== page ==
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March 7: Travel down "Warped Passages" with Lisa Randall

Super-scientist Lisa Randall speaks for Butler University's Woods Lecture Series

When: Wednesday, March 7th, 7:30 PM
Where: Butler University Clowes Hall

Lisa Randall, Professor of Physics at Harvard University will speak about her book, Warped Passages: Unraveling the Mysteries of the Universe's Hidden Dimensions. The book takes up the topics of particle physics, string theory, brane worlds, and extra dimensions in a way that is accessible and entertaining for a general audience.

Dr. Randall was the first tenured woman in physics at Princeton; the first tenured woman theorist in science at Harvard and at MIT. She's the most cited theoretical physicist in the world in the last five years. She is most known for two papers: "A Large mass Hierarchy From a Small Extra Dimension"; and and "An Alternative to Compactification." Both concern "Warped Geometry/Spacetime" and show that infinite extra dimension and weakness of gravity can be explained with an extra dimension.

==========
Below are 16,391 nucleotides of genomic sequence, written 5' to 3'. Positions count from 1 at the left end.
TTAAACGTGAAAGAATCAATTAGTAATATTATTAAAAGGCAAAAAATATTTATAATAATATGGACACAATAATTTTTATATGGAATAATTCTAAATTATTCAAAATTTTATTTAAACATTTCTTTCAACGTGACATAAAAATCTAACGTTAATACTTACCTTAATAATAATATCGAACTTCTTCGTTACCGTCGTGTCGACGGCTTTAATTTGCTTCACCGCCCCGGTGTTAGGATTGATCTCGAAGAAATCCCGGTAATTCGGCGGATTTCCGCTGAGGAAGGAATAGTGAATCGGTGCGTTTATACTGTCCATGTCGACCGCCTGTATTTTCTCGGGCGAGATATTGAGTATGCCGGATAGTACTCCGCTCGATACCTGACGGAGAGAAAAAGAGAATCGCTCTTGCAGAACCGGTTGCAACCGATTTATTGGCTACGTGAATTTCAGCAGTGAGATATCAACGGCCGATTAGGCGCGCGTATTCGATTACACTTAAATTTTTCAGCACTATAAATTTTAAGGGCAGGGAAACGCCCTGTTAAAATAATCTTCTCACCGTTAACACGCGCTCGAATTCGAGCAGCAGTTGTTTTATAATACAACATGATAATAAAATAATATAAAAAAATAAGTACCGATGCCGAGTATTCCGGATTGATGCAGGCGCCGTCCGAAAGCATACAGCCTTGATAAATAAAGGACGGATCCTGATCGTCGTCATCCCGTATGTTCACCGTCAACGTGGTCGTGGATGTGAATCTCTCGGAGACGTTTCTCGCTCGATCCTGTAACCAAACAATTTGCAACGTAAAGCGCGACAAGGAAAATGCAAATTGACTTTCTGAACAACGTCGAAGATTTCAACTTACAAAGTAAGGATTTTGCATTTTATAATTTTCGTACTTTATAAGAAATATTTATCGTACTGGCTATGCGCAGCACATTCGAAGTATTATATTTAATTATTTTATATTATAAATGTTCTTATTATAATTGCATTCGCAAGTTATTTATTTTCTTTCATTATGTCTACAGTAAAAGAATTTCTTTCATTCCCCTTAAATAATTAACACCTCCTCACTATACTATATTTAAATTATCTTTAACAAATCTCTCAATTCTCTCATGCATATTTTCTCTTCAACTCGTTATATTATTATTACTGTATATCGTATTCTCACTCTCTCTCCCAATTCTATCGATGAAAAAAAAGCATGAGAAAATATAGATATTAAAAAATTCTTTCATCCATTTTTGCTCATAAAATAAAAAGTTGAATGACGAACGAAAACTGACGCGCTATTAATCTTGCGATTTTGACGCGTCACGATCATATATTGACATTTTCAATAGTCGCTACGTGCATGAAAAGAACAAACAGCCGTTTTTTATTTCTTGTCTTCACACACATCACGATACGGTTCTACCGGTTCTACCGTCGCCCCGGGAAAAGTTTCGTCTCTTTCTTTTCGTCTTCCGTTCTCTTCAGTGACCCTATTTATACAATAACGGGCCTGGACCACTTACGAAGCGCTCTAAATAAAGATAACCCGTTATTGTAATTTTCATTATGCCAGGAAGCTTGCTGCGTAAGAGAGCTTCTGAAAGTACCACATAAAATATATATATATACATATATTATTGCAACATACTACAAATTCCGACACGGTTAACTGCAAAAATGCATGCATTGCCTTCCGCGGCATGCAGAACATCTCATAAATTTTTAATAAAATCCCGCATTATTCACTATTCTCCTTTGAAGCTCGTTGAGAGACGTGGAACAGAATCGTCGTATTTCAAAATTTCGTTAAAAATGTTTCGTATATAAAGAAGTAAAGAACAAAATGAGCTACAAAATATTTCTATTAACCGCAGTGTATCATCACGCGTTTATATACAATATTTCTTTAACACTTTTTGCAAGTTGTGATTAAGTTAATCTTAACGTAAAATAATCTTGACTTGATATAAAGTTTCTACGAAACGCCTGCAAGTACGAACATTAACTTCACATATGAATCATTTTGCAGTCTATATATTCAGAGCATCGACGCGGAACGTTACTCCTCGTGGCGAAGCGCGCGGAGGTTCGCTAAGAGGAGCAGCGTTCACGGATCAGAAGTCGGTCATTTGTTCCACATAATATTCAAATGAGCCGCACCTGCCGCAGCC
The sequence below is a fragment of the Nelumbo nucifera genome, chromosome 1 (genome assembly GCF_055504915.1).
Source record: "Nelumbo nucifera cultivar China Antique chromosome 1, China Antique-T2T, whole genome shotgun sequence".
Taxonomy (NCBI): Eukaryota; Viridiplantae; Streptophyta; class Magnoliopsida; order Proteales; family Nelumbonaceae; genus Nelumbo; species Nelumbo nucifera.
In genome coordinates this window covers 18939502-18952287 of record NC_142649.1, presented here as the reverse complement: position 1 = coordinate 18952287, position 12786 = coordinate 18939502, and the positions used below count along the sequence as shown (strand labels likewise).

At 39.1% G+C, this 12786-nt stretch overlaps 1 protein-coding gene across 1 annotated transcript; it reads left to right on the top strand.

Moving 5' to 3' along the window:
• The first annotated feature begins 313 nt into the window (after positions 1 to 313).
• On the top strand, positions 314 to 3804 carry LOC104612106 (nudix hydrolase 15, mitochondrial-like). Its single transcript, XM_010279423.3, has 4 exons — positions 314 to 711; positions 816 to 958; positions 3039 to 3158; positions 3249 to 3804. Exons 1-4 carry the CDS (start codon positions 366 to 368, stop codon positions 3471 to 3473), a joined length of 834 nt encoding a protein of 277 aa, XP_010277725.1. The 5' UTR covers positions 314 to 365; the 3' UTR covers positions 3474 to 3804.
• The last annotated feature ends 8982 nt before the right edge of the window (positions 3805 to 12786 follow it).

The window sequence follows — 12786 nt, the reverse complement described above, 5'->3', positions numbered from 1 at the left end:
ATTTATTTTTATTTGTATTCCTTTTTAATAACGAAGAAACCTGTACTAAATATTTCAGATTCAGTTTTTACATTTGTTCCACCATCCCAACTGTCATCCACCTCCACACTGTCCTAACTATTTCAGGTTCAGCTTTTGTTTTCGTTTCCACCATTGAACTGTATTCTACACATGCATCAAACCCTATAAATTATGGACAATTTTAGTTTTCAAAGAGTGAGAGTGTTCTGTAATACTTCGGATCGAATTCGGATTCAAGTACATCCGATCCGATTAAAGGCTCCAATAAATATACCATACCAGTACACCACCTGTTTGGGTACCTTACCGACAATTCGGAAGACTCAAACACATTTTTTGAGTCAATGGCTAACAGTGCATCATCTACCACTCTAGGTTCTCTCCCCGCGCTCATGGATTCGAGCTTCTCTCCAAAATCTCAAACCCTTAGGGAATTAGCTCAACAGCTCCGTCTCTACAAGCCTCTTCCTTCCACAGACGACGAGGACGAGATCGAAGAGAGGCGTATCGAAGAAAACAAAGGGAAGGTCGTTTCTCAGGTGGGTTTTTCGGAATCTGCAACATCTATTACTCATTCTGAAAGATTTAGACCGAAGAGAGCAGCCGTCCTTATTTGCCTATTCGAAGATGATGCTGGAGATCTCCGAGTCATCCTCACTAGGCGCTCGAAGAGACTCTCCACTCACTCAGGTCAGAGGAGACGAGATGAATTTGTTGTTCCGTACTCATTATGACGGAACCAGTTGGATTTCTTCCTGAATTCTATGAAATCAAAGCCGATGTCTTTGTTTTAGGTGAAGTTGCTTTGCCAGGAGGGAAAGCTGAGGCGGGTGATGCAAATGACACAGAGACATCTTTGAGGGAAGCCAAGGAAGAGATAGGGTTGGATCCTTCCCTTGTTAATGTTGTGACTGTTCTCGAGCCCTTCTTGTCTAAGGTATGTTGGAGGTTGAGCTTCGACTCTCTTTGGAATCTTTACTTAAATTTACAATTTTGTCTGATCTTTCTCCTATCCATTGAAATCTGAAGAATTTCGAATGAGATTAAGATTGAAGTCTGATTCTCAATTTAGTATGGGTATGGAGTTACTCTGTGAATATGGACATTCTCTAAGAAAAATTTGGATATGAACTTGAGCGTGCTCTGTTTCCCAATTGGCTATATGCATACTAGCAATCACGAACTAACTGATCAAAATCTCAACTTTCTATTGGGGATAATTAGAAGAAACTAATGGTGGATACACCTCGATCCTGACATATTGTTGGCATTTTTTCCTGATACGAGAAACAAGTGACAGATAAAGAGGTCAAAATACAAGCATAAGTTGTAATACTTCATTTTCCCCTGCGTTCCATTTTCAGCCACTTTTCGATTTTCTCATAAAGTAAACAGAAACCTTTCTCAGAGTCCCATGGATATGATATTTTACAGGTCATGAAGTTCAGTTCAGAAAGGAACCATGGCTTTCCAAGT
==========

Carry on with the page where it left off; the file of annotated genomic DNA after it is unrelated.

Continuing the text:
Lisa Randall’s research in theoretical high energy physics is primarily related to the question of what is the physics underlying the standard model of particle physics. This has involved studies of strongly interacting theories, supersymmetry, and most recently, extra dimensions of space. In this latter work, she investigates "warped" geometries. The study of further implications of this work has involved string theory, holography, and cosmology. Lisa Randall also continues to work on supersymmetry and other beyond-the-standard-model physics.

Within a year of her work on extra dimensions, it was featured on the front page of the Science Times section of The New York Times. It has also been featured in the Economist, the New Scientist, Science, Nature, The Los Angeles Times, The Dallas Daily News, a BBC Horizons television program, BBC radio, and other news sources. She has also been also been interviewed because Science Watch and the ISI Essential Science Indicators have indicated her research as some of the best cited in all of science.
If this talk by Prof. Randall sounds interesting, you should check out the discussions of global climate change on January 31, February 6, April 18. The political controversies over what to do about climate change inevitably revolve around scientific uncertainty and doubt. It should be a healthy reality check to hear from Prof. Randall about the sorts of uncertainty she faces in her research.

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